Next Generation Library Challenge
Studio Rhode Overview
In Rhode Island, libraries are already embracing their role as community hubs that empower residents to be active learners and creators--providing learning lounges, computer science training, literacy programs, and makerspaces.
But much more work needs to be done to truly transform the user experience in Next Generation Libraries.
To support these efforts, the Rhode Island Office of Innovation, in partnership with the Office of Library and Information Services, launched two rounds of a Next Generation Library Challenge in 2017, called Studio Rhode.
Phase 1 winners:
Westerly Library & Wilcox Park
Woonsocket Public Library
Phase II winners:
Adams Public Library
Greenville Public Library
Providence Community Library
Warwick Public Library
The first round of Studio Rhode supported two libraries with in-kind support from Apple as well as grant funds to sustain their efforts.
The second round Studio Rhode challenge awarded four libraries up to $10,000 each in unrestricted funds to buy totally new tools or to upgrade old ones, to pilot a new program, or to strengthen an existing one.
This challenge provides municipal, community, and university libraries open to the public in Rhode Island a chance to learn how to use 21st century technology to solve community problems in the library as well as the opportunity to build partnerships and develop a next generation digital community hub at their library.
Studio Rhode aims to not just change the look, feel, and service delivery of a library, but to drive creativity and positively impact a library’s community. In this second challenge, applicants propose how their library will use up to $10,000 to reimagine their role as a digital community hub for multigenerational and inclusive learning in a fashion that best meets the needs of their community in a short 3-4 month pilot from March to June. For example, a library may choose to leverage the Studio Rhode framework to help young adults capture and share stories from older generations, to train the disabled to use assistive technology to find employment, or increase the number of words that a child hears by age four through the gamification of learning. Proposals may focus on accelerating existing areas of expertise, taking initiatives to scale, or building capacity to offer new services--but they will not look to sustain the status quo. This is an opportunity for libraries to pilot an entirely new framework for serving their community.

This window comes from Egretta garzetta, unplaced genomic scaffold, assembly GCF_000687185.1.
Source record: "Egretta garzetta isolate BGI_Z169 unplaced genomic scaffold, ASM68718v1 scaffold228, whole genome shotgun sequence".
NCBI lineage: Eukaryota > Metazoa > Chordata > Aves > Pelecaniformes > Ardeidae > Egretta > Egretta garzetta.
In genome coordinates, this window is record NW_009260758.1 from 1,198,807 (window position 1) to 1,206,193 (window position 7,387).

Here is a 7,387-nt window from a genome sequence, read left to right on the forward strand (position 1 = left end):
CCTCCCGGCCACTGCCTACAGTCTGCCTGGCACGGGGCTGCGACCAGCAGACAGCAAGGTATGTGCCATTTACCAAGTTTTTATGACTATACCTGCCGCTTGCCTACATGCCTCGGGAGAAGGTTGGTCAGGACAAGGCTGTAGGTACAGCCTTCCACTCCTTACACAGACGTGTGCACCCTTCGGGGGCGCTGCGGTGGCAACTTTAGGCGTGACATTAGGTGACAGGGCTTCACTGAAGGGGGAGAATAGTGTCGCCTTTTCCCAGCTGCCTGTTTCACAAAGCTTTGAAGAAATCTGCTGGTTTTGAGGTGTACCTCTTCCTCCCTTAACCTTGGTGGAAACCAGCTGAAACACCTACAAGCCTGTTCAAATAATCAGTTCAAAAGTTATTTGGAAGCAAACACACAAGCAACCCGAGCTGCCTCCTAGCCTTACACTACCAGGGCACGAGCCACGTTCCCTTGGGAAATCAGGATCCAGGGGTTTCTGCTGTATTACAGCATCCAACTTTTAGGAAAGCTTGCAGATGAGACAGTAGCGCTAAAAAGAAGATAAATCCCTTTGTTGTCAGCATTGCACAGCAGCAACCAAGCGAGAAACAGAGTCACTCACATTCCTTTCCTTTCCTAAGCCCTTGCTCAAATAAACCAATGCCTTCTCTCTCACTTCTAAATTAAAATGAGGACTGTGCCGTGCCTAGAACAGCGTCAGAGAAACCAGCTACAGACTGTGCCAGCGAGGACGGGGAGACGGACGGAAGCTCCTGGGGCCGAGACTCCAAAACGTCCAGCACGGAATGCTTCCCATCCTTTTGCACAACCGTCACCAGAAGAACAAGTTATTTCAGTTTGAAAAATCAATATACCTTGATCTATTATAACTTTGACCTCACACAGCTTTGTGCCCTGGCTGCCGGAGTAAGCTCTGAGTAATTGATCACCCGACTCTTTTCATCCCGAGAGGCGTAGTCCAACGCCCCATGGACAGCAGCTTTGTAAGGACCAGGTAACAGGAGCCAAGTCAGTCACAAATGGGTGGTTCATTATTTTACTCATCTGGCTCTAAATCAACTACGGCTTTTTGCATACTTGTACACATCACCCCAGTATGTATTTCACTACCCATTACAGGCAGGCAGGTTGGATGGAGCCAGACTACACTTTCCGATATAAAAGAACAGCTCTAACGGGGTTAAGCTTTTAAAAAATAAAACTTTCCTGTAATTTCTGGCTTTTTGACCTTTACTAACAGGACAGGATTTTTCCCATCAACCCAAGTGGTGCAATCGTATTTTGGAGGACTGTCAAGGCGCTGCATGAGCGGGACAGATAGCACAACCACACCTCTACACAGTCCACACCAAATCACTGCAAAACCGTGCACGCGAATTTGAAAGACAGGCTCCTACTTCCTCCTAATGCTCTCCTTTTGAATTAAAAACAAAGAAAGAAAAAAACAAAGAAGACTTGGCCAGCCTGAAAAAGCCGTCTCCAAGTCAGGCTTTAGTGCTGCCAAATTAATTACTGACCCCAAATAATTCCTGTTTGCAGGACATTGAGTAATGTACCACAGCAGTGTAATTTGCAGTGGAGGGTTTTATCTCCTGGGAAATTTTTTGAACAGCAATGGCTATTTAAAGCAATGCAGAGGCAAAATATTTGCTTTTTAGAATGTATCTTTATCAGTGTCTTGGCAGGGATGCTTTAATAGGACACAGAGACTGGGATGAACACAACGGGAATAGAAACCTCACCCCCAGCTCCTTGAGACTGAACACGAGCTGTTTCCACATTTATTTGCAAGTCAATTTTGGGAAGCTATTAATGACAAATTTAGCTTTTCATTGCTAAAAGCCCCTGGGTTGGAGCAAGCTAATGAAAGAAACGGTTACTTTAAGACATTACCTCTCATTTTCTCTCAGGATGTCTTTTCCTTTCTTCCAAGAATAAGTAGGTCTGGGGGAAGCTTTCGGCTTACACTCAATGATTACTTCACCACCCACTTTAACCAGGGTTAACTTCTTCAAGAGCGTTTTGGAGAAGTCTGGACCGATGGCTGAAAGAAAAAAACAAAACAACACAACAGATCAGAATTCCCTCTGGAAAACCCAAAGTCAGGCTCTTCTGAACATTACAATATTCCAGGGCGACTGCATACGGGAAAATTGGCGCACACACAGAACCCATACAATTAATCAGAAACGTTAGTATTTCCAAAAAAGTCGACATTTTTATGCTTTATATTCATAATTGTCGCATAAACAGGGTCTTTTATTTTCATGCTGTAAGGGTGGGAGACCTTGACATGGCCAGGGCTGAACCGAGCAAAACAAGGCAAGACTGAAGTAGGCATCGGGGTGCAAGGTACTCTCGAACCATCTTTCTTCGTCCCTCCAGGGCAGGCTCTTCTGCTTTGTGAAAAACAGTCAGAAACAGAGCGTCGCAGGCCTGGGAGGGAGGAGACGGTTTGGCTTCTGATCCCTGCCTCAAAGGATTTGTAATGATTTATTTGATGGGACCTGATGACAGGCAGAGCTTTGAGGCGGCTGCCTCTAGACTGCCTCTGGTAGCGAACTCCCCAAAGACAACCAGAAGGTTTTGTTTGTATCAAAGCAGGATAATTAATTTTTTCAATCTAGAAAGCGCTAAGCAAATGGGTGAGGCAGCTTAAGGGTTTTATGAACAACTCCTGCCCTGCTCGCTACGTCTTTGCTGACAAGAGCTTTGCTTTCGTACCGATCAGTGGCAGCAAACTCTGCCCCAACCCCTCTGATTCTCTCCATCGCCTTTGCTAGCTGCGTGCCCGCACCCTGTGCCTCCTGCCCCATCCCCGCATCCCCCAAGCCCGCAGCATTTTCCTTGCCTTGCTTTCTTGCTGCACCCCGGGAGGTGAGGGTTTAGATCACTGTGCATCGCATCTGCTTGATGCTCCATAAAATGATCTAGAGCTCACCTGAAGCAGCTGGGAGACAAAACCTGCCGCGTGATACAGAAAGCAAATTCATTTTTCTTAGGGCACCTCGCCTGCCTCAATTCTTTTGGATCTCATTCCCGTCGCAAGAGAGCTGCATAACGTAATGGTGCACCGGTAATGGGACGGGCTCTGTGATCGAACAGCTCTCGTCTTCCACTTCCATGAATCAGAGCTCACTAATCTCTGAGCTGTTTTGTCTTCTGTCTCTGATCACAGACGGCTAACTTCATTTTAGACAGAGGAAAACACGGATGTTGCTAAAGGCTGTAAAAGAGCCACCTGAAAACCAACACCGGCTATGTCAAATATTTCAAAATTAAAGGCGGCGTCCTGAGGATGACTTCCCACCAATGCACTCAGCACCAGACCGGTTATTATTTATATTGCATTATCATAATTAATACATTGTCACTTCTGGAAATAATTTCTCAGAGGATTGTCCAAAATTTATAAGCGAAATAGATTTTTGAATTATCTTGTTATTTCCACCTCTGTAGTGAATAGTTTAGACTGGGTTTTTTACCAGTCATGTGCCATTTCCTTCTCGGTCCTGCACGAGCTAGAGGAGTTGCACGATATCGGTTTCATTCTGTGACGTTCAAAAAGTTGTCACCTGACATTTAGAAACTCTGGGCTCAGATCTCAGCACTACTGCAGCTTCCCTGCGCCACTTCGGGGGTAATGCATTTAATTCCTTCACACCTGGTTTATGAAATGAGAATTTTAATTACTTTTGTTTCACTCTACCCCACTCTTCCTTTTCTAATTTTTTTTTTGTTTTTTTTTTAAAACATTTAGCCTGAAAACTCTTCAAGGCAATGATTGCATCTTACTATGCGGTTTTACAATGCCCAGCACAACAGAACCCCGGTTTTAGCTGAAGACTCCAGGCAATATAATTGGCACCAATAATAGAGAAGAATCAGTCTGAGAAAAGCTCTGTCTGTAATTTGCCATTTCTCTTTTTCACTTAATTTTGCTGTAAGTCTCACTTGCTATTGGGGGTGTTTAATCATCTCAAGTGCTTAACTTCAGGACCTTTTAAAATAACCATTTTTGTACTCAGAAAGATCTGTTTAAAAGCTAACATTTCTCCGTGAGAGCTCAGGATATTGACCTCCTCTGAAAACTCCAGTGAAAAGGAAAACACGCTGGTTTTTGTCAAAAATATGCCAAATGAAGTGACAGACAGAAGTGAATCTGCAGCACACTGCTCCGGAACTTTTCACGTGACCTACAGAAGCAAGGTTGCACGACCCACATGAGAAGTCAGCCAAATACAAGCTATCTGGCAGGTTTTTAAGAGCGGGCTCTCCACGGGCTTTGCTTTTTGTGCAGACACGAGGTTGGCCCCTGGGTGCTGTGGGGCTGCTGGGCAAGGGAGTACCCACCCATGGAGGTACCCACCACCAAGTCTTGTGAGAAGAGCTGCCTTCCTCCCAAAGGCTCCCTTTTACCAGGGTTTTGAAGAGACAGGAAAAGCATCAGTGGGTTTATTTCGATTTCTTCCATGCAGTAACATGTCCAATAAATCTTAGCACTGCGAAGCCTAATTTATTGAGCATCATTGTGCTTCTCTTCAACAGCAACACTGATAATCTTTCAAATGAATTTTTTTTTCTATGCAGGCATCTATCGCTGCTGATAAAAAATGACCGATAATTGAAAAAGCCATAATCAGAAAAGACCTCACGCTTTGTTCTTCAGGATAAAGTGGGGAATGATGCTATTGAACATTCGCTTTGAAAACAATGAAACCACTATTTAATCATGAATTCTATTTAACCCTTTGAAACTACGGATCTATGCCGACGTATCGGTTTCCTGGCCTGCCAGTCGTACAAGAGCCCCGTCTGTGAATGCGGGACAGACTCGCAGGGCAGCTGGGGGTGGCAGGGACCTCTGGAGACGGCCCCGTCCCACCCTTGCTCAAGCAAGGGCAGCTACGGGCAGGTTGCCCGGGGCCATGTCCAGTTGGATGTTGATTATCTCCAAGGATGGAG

The following are three essential tenets of the Studio Rhode Next Generation Library framework:
1. Community Concierge:
The Community Concierge imagines a library that is shaped around the needs of all community members, regardless of ability, socioeconomic status, or age. Libraries need to use the experience they hope to provide to each user as the key driver of the design of both the physical and virtual space of the library. We believe this will create an open, inclusive, engaging, and interactive place for collaboration, driven by a clear understanding of user requirements, tools, and learning activities tailored to those needs.
2. Digital Creation Studio:
Studio Rhode envisions the library as a place for members of the community to design, create, and share knowledge with next-generation digital tools. Studio Rhode seeks to transform libraries into places to engage in crucial community building cornerstones in a 21st century way—by creating digital stories, new media, or using digital tools to develop new ideas in service of community or self.
3. New Tools:
Studio Rhode libraries may leverage the grant to buy new technology to support the creation of the Community Concierge and Digital Creation Studio. For example, the first Studio Rhode challenge provided two public libraries with access to Apple hardware and all the content that comes with it--through the App Store, iBooks Store, iTunes U and iTunes as well as the tools to become content creators through Apple’s creativity and productivity apps.
The Studio Rhode Next-Generation Library Challenge was supported through Apple and the Carnegie Corporation of New York.